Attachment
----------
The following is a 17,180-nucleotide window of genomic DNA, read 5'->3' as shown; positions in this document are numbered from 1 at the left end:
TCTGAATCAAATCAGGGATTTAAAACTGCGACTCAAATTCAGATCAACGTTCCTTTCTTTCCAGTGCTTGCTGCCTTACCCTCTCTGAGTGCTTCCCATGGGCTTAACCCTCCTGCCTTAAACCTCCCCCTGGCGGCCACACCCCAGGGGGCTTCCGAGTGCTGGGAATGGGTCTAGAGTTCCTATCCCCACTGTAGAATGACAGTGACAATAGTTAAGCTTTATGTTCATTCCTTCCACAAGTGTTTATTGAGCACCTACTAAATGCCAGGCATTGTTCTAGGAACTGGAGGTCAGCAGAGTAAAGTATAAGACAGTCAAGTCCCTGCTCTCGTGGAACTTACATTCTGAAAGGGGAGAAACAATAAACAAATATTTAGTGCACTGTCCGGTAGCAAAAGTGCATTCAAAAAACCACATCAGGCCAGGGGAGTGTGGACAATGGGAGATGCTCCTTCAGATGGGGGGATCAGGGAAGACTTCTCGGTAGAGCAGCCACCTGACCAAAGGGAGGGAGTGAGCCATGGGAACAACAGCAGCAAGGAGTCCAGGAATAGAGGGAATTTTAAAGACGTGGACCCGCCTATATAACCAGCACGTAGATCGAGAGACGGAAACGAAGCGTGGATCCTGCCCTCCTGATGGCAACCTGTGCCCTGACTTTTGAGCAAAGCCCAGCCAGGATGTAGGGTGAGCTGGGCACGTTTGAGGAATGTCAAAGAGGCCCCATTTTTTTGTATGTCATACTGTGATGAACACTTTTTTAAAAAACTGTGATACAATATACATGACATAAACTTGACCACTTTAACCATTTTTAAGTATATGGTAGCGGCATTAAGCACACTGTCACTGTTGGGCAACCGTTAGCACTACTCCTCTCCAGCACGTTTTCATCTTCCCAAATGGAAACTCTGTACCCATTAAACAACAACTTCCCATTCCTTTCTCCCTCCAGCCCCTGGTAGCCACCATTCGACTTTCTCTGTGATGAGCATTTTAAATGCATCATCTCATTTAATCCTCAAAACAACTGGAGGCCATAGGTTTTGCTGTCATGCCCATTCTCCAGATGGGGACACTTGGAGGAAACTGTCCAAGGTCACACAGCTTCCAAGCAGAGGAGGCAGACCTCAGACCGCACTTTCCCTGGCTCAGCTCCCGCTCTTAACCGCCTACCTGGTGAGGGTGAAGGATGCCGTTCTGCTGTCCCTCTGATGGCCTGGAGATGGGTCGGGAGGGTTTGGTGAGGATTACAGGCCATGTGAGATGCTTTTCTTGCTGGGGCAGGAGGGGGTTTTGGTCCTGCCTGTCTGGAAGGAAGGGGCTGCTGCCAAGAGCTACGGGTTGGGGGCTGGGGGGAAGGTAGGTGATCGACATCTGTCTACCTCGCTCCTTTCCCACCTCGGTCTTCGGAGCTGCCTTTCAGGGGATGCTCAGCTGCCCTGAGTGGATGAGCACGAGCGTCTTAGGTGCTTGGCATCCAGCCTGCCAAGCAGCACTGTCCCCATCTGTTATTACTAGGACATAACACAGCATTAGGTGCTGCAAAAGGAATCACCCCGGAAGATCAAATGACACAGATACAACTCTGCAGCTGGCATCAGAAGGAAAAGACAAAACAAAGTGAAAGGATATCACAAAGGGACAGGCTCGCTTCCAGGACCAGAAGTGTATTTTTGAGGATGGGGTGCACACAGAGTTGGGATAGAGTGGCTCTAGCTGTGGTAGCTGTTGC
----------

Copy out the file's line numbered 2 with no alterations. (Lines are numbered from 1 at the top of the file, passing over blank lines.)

TCTGAATCAAATCAGGGATTTAAAACTGCGACTCAAATTCAGATCAACGTTCCTTTCTTTCCAGTGCTTGCTGCCTTACCCTCTCTGAGTGCTTCCCATGGGCTTAACCCTCCTGCCTTAAACCTCCCCCTGGCGGCCACACCCCAGGGGGCTTCCGAGTGCTGGGAATGGGTCTAGAGTTCCTATCCCCACTGTAGAATGACAGTGACAATAGTTAAGCTTTATGTTCATTCCTTCCACAAGTGTTTATTGAGCACCTACTAAATGCCAGGCATTGTTCTAGGAACTGGAGGTCAGCAGAGTAAAGTATAAGACAGTCAAGTCCCTGCTCTCGTGGAACTTACATTCTGAAAGGGGAGAAACAATAAACAAATATTTAGTGCACTGTCCGGTAGCAAAAGTGCATTCAAAAAACCACATCAGGCCAGGGGAGTGTGGACAATGGGAGATGCTCCTTCAGATGGGGGGATCAGGGAAGACTTCTCGGTAGAGCAGCCACCTGACCAAAGGGAGGGAGTGAGCCATGGGAACAACAGCAGCAAGGAGTCCAGGAATAGAGGGAATTTTAAAGACGTGGACCCGCCTATATAACCAGCACGTAGATCGAGAGACGGAAACGAAGCGTGGATCCTGCCCTCCTGATGGCAACCTGTGCCCTGACTTTTGAGCAAAGCCCAGCCAGGATGTAGGGTGAGCTGGGCACGTTTGAGGAATGTCAAAGAGGCCCCATTTTTTTGTATGTCATACTGTGATGAACACTTTTTTAAAAAACTGTGATACAATATACATGACATAAACTTGACCACTTTAACCATTTTTAAGTATATGGTAGCGGCATTAAGCACACTGTCACTGTTGGGCAACCGTTAGCACTACTCCTCTCCAGCACGTTTTCATCTTCCCAAATGGAAACTCTGTACCCATTAAACAACAACTTCCCATTCCTTTCTCCCTCCAGCCCCTGGTAGCCACCATTCGACTTTCTCTGTGATGAGCATTTTAAATGCATCATCTCATTTAATCCTCAAAACAACTGGAGGCCATAGGTTTTGCTGTCATGCCCATTCTCCAGATGGGGACACTTGGAGGAAACTGTCCAAGGTCACACAGCTTCCAAGCAGAGGAGGCAGACCTCAGACCGCACTTTCCCTGGCTCAGCTCCCGCTCTTAACCGCCTACCTGGTGAGGGTGAAGGATGCCGTTCTGCTGTCCCTCTGATGGCCTGGAGATGGGTCGGGAGGGTTTGGTGAGGATTACAGGCCATGTGAGATGCTTTTCTTGCTGGGGCAGGAGGGGGTTTTGGTCCTGCCTGTCTGGAAGGAAGGGGCTGCTGCCAAGAGCTACGGGTTGGGGGCTGGGGGGAAGGTAGGTGATCGACATCTGTCTACCTCGCTCCTTTCCCACCTCGGTCTTCGGAGCTGCCTTTCAGGGGATGCTCAGCTGCCCTGAGTGGATGAGCACGAGCGTCTTAGGTGCTTGGCATCCAGCCTGCCAAGCAGCACTGTCCCCATCTGTTATTACTAGGACATAACACAGCATTAGGTGCTGCAAAAGGAATCACCCCGGAAGATCAAATGACACAGATACAACTCTGCAGCTGGCATCAGAAGGAAAAGACAAAACAAAGTGAAAGGATATCACAAAGGGACAGGCTCGCTTCCAGGACCAGAAGTGTATTTTTGAGGATGGGGTGCACACAGAGTTGGGATAGAGTGGCTCTAGCTGTGGTAGCTGTTGC